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More than half the fentanyl pills seized by the DEA came through Arizona. Here's why

Fentanyl seized by the DEA.
U.S. Drug Enforcement Administration
Fentanyl seized by the DEA.

Fentanyl continues to be a huge problem across the country and in Arizona.

Last year, the Drug Enforcement Administration seized more than 42 million fentanyl pills in the state; that was up from 28 million in 2022 and 12 million the year before. Maricopa County officials say fentanyl has overtaken meth as the deadliest drug in the state, and that on average, three people die every day in the county because of fentanyl.

To get a sense of the scope of the problem and potential solutions, The Show reached out to Cheri Oz, special agent in charge for the DEA in Arizona.

Conversation highlights

How much of what you and your agents do and deal with is related to fentanyl?

CHERI OZ: Most of it. I couldn't give you a percentage because we do polydrug organizations and most of our organizations now are polydrug shipments. But fentanyl is the our No. 1 threat and is the majority of what my guys do every day.

It seems like there's been a really significant increase in the amount of of fentanyl, the amount of pills that have been seized, even just over the last few years.

 OZ: Absolutely. In 2020, we saw very little fentanyl. And every year since, the number has doubled. And so last year we were over 42 million fentanyl pills seized. Which is more than half of the pills seized throughout the United States were just seized here in Arizona.

Why do you think it is that so many of these pills are coming in through this state?

OZ: Well, I can tell you very specifically why. The people that are responsible for the fentanyl being brought into the United States are the Sinaloa cartel. And I should preface that by saying there are many cartels, and all of the cartels participate in contraband and drug trafficking. But for us here in Arizona, our No. 1 threat is the Sinaloa cartel. The Sinaloa cartel is operated out of Mexico and they own — for lack of a better word — all of the logistic ports and routes that run through Arizona.

So how are these being brought in?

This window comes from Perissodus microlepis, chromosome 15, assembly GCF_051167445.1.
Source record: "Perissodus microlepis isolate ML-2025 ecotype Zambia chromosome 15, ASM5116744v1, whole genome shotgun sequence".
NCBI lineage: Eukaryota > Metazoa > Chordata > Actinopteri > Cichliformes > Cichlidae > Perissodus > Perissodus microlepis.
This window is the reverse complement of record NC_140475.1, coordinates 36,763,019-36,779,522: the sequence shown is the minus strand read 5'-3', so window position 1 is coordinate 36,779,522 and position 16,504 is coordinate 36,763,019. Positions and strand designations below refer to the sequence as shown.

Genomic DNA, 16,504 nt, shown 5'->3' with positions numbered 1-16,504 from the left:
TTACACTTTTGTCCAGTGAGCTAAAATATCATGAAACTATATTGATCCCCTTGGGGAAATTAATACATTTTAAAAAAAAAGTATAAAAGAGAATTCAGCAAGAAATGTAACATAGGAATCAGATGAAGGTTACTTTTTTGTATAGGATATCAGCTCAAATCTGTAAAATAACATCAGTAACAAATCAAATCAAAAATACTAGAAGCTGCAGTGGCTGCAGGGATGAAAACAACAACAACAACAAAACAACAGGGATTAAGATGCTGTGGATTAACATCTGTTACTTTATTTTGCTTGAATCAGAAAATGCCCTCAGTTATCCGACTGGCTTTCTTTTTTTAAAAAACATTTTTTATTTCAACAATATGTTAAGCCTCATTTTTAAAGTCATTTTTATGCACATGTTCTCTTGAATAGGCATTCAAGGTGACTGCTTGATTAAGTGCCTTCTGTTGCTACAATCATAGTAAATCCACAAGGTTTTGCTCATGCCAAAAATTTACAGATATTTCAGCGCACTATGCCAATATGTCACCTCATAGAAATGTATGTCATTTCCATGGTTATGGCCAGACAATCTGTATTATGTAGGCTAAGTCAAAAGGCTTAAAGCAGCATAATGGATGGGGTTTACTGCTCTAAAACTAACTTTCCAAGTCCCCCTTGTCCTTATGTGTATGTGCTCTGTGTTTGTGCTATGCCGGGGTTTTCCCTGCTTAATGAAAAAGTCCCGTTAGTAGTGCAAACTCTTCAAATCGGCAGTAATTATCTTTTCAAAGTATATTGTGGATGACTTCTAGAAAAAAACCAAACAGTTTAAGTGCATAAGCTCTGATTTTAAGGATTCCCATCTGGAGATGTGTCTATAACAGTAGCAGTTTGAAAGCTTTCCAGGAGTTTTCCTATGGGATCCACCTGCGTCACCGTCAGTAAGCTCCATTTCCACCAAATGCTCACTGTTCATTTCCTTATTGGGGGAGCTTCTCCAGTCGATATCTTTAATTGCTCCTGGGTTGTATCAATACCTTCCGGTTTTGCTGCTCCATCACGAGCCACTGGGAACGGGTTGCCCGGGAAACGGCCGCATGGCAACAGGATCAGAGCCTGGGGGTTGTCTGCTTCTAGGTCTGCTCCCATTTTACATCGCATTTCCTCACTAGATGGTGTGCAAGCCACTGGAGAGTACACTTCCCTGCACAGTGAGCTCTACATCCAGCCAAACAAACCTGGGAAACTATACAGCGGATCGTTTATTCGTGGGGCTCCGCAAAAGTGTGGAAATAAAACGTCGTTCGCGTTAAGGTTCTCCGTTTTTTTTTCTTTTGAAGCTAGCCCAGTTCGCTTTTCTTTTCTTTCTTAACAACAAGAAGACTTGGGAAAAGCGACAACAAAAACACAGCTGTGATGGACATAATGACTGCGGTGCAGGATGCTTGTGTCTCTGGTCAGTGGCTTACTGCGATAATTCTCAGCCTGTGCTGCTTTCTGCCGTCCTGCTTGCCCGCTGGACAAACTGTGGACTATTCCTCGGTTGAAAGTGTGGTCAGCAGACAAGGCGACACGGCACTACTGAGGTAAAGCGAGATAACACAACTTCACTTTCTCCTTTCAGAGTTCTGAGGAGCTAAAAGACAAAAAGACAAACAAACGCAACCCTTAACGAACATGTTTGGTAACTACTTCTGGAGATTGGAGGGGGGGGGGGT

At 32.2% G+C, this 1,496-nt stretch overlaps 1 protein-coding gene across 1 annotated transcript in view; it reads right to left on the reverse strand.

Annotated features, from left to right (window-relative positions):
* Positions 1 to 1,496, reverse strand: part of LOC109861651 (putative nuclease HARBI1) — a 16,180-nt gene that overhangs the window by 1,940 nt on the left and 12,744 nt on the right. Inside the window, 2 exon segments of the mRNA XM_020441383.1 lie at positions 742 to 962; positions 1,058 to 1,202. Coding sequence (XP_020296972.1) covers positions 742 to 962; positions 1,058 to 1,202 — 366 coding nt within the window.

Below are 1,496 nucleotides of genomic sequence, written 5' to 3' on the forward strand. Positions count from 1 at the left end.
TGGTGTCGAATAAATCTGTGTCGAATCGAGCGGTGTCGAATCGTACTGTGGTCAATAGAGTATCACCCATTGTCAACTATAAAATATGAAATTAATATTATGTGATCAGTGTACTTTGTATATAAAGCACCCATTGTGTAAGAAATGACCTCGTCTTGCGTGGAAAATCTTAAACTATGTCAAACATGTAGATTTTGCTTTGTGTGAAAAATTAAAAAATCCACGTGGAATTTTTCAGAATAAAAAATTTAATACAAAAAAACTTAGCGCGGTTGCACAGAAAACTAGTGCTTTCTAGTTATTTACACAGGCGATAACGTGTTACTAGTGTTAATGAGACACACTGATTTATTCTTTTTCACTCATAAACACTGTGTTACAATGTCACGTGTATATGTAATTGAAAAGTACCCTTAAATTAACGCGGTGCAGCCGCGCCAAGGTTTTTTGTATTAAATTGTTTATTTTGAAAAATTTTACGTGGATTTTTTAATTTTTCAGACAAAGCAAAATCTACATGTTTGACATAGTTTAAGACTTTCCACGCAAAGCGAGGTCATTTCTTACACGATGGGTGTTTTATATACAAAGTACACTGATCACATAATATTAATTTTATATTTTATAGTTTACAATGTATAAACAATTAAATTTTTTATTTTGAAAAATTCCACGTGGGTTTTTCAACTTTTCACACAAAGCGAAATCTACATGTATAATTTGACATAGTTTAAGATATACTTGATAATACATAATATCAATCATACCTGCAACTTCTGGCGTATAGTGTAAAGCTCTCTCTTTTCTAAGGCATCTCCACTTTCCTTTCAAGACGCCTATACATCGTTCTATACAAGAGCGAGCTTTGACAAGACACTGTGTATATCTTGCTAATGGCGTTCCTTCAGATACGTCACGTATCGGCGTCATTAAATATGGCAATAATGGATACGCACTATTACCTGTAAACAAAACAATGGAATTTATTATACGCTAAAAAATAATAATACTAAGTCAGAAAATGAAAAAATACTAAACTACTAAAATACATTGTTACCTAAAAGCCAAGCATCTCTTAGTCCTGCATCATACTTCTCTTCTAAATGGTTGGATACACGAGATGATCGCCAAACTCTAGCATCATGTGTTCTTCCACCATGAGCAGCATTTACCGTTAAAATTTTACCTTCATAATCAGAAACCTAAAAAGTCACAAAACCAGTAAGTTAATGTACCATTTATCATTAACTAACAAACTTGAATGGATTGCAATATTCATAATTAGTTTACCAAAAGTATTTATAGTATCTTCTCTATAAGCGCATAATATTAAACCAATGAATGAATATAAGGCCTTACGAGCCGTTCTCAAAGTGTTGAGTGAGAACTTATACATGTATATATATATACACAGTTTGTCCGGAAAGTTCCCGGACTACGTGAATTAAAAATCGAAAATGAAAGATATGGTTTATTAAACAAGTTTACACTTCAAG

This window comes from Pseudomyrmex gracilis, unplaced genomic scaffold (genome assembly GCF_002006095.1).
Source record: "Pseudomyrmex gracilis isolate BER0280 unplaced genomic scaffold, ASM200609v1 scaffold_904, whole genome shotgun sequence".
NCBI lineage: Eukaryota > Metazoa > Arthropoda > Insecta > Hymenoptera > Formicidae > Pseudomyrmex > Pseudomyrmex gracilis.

OZ: Any way that you can imagine. Drug trafficking in the United States is a $3-trillion business. So the Sinaloa cartel has three trillion reasons and motivations to get their, their contraband, their fentanyl, their methamphetamine into the United States, in Arizona. So they are bringing it in with drones, with tunnels through, the mail. Any way that you can imagine, it's coming. The most common way that we still see contraband being brought in and fentanyl specifically is on people.

Is there any way to know how much fentanyl you're not able to catch? Is there any way to know how much is actually getting across?

OZ: That is a great question, and the short answer is no. But let me explain to you why. So in the past drug trafficking, we've always known how much cocaine, how much heroin, how much marijuana there exists in the world, because those are all agriculture-based illicit drugs. In the past, we had an idea of how much, how many poppies, how many opium poppy poppies were being grown in the world. So we had an idea of how much agriculture that would yield. With synthetic drugs, we have no way of knowing how much exists in the world. All of these illicit drugs — dangerous, dangerous illicit drugs — are being manufactured in Mexico. The precursors are coming mostly from China. And the conversion is being done 24 hours a day, seven days a week. And those are brought on a continuous flow into the United States.

Given the fact that they are being manufactured pretty much any minute of any day, is it safe to say that it's probably more than the agricultural products that were being grown?

OZ: Sure, because those things were all contingent upon labor upon weather about growing cycles. So there was a limited capacity for volume. In this synthetic world, there's nothing stopping the production of more and more and more.

So how do you try to go about stopping that?

OZ: I have to tell you the agents, and intel analysts, and diverse investigators, the staff at the DEA, and your local state and other federal law enforcement — these are people who are so focused on doing the right thing and really, really laser-focused on saving lives. And so we are very effective in stopping the flow, because every single pill is one life. And that's what I have to come back to. I'm especially in charge, but I'm also a mom, and I'm a mom of teenagers. And so I have to think about the threat to all of our families and to our children. So our challenge is extraordinary. It is a huge, huge problem. And it's, these fentanyl pills are everywhere. But I know that every day my people work really, really hard.

KJZZ's The Show transcripts are created on deadline. This text may not be in its final form. The authoritative record of KJZZ's programming is the audio record.

Mark Brodie is a co-host of The Show, KJZZ’s locally produced news magazine. Since starting at KJZZ in 2002, Brodie has been a host, reporter and producer, including several years covering the Arizona Legislature, based at the Capitol.
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